There are many strands of thought that connect to this question, not the least being whether this disruptive change is at all required, but it is a question worthy of building an informed belief around. I would further acknowledge that perhaps this change could happen in a way that replaces a portion of the existing system.

The second question relates to the qualifications of a teacher in higher education in India. 

Do undergraduate and post-graduate teachers need a qualifying degree/diploma in educational theory, instructional design/methods and learning technology with a model of internship before they start teaching?

As I have noted before, this question puzzles me no end. I can’t understand why this is not a pre-requisite already (rather than a possible refresher down the line). School teachers require certification, but others do not? It is a different matter that existing certifications in India may perhaps need to be effectively revamped to meet today’s and future requirements.

But I think the answer to this question may have huge implications for achieving the overall vision of any educational system. In particular, it may help bring disruptive change that partially replaces the dominant paradigm.

The third question relates to the role of assessments in an increasingly collaborative world.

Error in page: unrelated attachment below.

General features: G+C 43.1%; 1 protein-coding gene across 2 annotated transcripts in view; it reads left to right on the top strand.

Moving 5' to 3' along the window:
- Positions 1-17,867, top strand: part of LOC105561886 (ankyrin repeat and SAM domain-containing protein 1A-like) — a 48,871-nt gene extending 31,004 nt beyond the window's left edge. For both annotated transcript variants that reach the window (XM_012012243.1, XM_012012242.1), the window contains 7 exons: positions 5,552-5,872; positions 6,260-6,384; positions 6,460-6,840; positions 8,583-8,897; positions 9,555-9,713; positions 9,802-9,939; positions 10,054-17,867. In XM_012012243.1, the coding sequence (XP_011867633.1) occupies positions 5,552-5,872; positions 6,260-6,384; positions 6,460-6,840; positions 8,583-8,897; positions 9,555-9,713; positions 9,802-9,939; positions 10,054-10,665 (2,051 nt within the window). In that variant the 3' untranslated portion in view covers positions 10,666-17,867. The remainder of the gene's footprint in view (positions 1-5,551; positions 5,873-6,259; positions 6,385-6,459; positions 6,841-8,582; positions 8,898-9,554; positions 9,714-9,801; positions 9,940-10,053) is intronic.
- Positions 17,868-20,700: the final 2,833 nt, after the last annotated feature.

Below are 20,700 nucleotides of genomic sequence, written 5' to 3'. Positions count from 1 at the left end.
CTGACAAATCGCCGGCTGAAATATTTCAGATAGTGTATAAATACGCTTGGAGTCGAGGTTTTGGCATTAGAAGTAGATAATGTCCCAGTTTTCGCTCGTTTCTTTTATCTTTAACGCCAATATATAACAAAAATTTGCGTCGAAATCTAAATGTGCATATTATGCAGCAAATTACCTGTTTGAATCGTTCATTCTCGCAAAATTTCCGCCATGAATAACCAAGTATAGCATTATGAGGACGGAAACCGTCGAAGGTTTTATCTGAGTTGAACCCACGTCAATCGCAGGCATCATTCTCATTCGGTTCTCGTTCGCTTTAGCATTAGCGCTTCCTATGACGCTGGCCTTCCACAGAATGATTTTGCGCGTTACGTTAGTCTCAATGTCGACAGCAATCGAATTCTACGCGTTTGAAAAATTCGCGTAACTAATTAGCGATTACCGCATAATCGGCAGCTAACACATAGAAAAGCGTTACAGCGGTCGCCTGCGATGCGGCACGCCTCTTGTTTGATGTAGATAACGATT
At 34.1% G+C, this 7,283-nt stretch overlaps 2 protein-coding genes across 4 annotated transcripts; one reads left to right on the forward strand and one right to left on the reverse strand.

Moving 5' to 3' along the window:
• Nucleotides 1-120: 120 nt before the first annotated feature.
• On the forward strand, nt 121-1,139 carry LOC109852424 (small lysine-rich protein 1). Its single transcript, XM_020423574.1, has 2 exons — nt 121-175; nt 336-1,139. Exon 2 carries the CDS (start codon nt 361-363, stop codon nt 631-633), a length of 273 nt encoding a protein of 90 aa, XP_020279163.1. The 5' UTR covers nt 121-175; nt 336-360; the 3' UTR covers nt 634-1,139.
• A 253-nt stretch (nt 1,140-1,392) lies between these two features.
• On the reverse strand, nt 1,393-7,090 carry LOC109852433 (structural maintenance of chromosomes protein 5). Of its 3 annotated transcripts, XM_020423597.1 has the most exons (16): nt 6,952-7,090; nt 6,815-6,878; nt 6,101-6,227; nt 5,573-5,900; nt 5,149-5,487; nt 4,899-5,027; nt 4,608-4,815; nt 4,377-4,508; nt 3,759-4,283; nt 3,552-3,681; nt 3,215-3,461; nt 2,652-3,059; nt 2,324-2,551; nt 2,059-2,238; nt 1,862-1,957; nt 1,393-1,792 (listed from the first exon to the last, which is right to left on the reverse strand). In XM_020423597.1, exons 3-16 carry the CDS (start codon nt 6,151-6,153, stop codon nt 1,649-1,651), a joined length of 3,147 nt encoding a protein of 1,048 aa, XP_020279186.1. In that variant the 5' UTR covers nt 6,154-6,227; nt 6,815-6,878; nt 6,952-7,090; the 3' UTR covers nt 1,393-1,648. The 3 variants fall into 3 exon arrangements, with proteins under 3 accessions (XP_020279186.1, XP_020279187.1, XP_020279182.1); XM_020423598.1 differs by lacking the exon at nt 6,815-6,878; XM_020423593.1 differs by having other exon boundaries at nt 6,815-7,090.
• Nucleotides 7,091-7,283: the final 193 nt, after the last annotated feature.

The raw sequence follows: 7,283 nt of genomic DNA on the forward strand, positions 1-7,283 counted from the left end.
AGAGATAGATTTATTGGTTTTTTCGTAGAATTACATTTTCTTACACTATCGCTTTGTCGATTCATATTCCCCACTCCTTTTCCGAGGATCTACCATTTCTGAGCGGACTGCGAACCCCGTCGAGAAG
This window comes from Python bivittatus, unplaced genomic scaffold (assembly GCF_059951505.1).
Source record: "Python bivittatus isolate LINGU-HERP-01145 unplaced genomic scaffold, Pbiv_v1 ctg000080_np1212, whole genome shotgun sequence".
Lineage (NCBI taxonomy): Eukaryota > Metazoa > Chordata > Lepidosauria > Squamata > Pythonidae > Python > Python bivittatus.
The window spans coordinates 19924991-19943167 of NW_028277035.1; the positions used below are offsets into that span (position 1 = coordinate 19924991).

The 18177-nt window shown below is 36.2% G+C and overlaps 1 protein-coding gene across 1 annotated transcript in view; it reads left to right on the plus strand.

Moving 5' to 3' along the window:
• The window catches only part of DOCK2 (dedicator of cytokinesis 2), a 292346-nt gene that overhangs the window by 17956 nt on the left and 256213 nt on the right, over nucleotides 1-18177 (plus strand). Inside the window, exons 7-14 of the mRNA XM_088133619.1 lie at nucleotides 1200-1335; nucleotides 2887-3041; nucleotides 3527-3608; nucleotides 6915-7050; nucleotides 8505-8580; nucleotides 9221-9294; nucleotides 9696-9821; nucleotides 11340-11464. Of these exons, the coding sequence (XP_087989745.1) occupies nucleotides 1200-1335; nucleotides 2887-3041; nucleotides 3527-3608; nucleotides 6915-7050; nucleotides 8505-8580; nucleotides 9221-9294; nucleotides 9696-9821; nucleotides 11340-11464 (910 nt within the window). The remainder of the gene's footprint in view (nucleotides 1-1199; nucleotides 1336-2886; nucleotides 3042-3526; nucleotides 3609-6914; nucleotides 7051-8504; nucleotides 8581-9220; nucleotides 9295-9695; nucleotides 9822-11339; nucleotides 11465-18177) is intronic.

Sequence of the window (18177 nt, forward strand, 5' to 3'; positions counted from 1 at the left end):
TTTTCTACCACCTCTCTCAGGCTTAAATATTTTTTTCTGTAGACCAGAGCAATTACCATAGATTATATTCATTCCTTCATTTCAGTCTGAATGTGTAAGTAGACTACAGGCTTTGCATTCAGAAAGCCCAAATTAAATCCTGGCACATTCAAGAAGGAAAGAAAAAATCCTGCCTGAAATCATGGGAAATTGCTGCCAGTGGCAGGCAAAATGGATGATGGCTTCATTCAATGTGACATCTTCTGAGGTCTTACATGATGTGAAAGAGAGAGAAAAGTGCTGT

How does one assess learning based on principles of collaboration, free thinking and reflection?

What happens when we remove the boundaries of formal curricula, competency models and organizational metrics? This is an important gap, I believe, in connectivist thinking. I am particularly interested in this because the traditional model has an answer that can be tied directly to economic models, social aspirations, development and growth paradigms.

To build an alternative, intelligible and acceptable bridge to other parts/components of our world, we will need to answer this question. Lots of these other systems depend upon the ability of an educational system to provide these assessments to be efficient and effective.

And finally, the question:

What will it take for the change to happen?

I believe that a change is needed and that it should be disruptive change. The change has to be wrenched out and has to stand tall. What will  the drivers be? I think we need to look outside the educational system in order to assess these drivers. 

Perhaps we need to ask ourselves what the political system needs, what the justice system needs, what the economic system needs, as inputs that will help reshape their own destinies in the quest for a just, inclusive and humane society.

These are all overall questions that impact my thinking at this point. As is the fact with questions, I am sure many would share them with me. If anyone has what they think could be answers, I would greatly appreciate your stopping by!